Commentator and UVM Professor Saleem Ali reflects on how Vermonters
that hail from the Balkans region have cause for cautious optimism about
the lands of their origins
(Ali) Vermont is home to a large
diaspora from the Balkans region, particularly from Bosnia, Croatia and
Serbia. To build on these ties, I recently lectured at the University of
Belgrade to seek opportunities for partnerships.
My last visit
to Belgrade was almost 25 years ago as a teenager on a short tourist
excursion from Pakistan. It was then the capital of ‘Yugoslavia,’ the
center of power for an experiment in synthetic nationalism commandeered
by Marshal Tito. Six diverse republics with a complex history of
tensions based on religion and ethnicity were brought together under one
banner of non-aligned socialism. In a polarized world between communism
and capitalism Yugoslavia appeared as a beacon of hope during the Cold
War. States in conflict, such as Pakistan and India found an ideological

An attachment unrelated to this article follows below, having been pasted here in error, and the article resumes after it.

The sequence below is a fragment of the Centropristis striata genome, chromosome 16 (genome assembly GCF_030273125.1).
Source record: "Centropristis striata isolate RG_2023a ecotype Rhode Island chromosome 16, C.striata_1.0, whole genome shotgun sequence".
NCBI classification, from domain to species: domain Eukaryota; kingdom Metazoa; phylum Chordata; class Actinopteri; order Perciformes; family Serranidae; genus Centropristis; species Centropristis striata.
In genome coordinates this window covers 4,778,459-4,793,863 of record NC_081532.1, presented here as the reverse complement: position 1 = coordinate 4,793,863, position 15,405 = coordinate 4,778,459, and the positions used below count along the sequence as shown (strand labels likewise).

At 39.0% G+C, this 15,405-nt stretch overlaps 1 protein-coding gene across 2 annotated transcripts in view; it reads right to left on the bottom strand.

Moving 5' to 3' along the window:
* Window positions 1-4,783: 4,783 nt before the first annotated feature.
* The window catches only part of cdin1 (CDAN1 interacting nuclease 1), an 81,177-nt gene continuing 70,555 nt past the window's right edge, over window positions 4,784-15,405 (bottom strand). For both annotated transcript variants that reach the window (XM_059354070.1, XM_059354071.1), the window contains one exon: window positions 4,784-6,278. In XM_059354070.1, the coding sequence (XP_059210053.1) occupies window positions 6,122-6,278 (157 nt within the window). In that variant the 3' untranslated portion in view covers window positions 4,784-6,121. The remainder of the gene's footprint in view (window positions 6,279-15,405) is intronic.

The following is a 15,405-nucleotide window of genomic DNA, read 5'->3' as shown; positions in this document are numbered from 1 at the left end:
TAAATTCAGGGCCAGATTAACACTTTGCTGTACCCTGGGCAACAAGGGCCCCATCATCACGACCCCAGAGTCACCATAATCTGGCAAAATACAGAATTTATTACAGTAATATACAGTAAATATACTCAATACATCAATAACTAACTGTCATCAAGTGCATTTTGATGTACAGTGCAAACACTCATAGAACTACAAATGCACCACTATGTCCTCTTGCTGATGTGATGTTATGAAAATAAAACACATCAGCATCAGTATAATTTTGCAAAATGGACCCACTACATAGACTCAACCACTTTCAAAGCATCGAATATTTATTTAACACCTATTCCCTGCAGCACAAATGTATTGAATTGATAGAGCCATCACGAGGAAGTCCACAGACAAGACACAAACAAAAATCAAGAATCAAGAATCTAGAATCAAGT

refuge in Belgrade at the summit of Non-Aligned states.
much of the industrial might generated by Yugoslav nationalism has
declined. No longer is there the famed "Yugo" car – absorbed now by the
Italian maker Fiat – but the skill set of those who worked in Yugoslav
factories has been transferred through the universities and technical
centers that still endure. Belgrade University is abuzz with activity
and while Serbia’s most celebrated scientific son Nikola Tesla found
fame in America, the city’s airport bears his name with pride.
end of Yugoslavia at one level brought forth a sense of despair for
those who believed in the transcendence of ethno-nationalism. It showed
that tribalism is still rife in even industrialized and developed
societies. No doubt the Yugoslav wars undermined the development path of
the country but the fractures that formed have started to congeal,
partly because the prize of greater European unity is at stake.
new bridge is rising over the Sava River with a spire that my Serbian
driver pointed out was reminiscent of a towering minaret. But this
semblance to a largely bygone Islamic identity no longer troubles the
residents of the city who are instead looking towards building
figurative bridges to other faiths as well. While there are still ethnic
tensions in many parts of the country, particularly in the Southern
region, bordering Kosovo, the divisive forces that split apart the
country are largely in abeyance.
Belgrade’s transformation within
25 years from inviolable capital of a multi-ethnic federation, to a
war-torn despot’s den, to a vibrant post-conflict metropolis suggests
that we should neither underestimate urban resilience, nor the human
capacity to heal.